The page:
In the Library of Congress, there's a 241-year-old document that we celebrate every Fourth of July. Look closer, and you'll see a woman's name at the bottom. Mary Katherine Goddard was not a signer of the Declaration of Independence, but she was the brave printer who made copies for the colonies, and put her full name on the document. That could have gotten her killed if the Revolutionary War had ended differently.
Goddard was fearless her entire career as one of America’s first female publishers, printing scoops from Revolutionary War battles from Concord to Bunker Hill and continuing to publish after her offices were twice raided and her life was repeatedly threatened by haters.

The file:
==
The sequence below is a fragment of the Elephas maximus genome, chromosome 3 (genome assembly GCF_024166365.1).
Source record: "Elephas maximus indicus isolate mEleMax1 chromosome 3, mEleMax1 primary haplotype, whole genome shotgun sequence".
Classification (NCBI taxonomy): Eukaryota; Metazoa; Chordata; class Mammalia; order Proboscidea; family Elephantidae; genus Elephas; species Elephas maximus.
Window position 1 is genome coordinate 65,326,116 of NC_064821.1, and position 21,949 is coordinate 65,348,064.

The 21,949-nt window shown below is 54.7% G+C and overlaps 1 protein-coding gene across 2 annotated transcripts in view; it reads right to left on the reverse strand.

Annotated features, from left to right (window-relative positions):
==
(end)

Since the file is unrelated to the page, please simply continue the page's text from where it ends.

Yup, she faced down the Twitter trolls of 1776.
In her boldest move, Goddard put her full name at the bottom of all the copies of the Declaration that her printing presses churned out and distributed to the colonies. It was the first copy young America would see that included the original signers’ names — and Congress commissioned her for the important job.
Goddard led a fascinating life in a time when few people considered women capable of running a business. She was a journalist, publisher, printer, postmaster, and patriot. Read more about Mary Katherine Goddard at the Washington Post. -via Metafilter